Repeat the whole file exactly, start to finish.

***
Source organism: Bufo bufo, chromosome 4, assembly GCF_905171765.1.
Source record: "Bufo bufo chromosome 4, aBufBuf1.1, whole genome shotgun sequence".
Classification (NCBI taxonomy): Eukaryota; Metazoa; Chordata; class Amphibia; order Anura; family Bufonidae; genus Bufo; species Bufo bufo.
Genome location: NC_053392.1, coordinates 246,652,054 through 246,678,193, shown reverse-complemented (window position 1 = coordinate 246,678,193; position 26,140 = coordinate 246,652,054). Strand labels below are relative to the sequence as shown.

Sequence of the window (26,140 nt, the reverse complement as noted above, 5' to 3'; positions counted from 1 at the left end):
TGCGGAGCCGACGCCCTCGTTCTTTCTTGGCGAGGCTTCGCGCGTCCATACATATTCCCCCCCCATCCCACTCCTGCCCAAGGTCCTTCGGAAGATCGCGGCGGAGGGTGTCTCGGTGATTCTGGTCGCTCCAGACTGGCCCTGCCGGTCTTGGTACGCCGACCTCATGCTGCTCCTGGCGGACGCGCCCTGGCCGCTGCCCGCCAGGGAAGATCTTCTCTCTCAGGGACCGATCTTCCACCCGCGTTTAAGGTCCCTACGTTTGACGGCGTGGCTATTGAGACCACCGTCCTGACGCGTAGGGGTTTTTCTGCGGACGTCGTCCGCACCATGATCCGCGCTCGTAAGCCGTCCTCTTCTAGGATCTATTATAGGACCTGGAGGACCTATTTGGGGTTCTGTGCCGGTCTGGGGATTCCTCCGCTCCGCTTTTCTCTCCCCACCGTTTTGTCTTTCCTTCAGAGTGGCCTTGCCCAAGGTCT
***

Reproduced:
Source organism: Bufo bufo, chromosome 4, assembly GCF_905171765.1.
Source record: "Bufo bufo chromosome 4, aBufBuf1.1, whole genome shotgun sequence".
Classification (NCBI taxonomy): Eukaryota; Metazoa; Chordata; class Amphibia; order Anura; family Bufonidae; genus Bufo; species Bufo bufo.
Genome location: NC_053392.1, coordinates 246,652,054 through 246,678,193, shown reverse-complemented (window position 1 = coordinate 246,678,193; position 26,140 = coordinate 246,652,054). Strand labels below are relative to the sequence as shown.

Sequence of the window (26,140 nt, the reverse complement as noted above, 5' to 3'; positions counted from 1 at the left end):
TGCGGAGCCGACGCCCTCGTTCTTTCTTGGCGAGGCTTCGCGCGTCCATACATATTCCCCCCCCATCCCACTCCTGCCCAAGGTCCTTCGGAAGATCGCGGCGGAGGGTGTCTCGGTGATTCTGGTCGCTCCAGACTGGCCCTGCCGGTCTTGGTACGCCGACCTCATGCTGCTCCTGGCGGACGCGCCCTGGCCGCTGCCCGCCAGGGAAGATCTTCTCTCTCAGGGACCGATCTTCCACCCGCGTTTAAGGTCCCTACGTTTGACGGCGTGGCTATTGAGACCACCGTCCTGACGCGTAGGGGTTTTTCTGCGGACGTCGTCCGCACCATGATCCGCGCTCGTAAGCCGTCCTCTTCTAGGATCTATTATAGGACCTGGAGGACCTATTTGGGGTTCTGTGCCGGTCTGGGGATTCCTCCGCTCCGCTTTTCTCTCCCCACCGTTTTGTCTTTCCTTCAGAGTGGCCTTGCCCAAGGTCT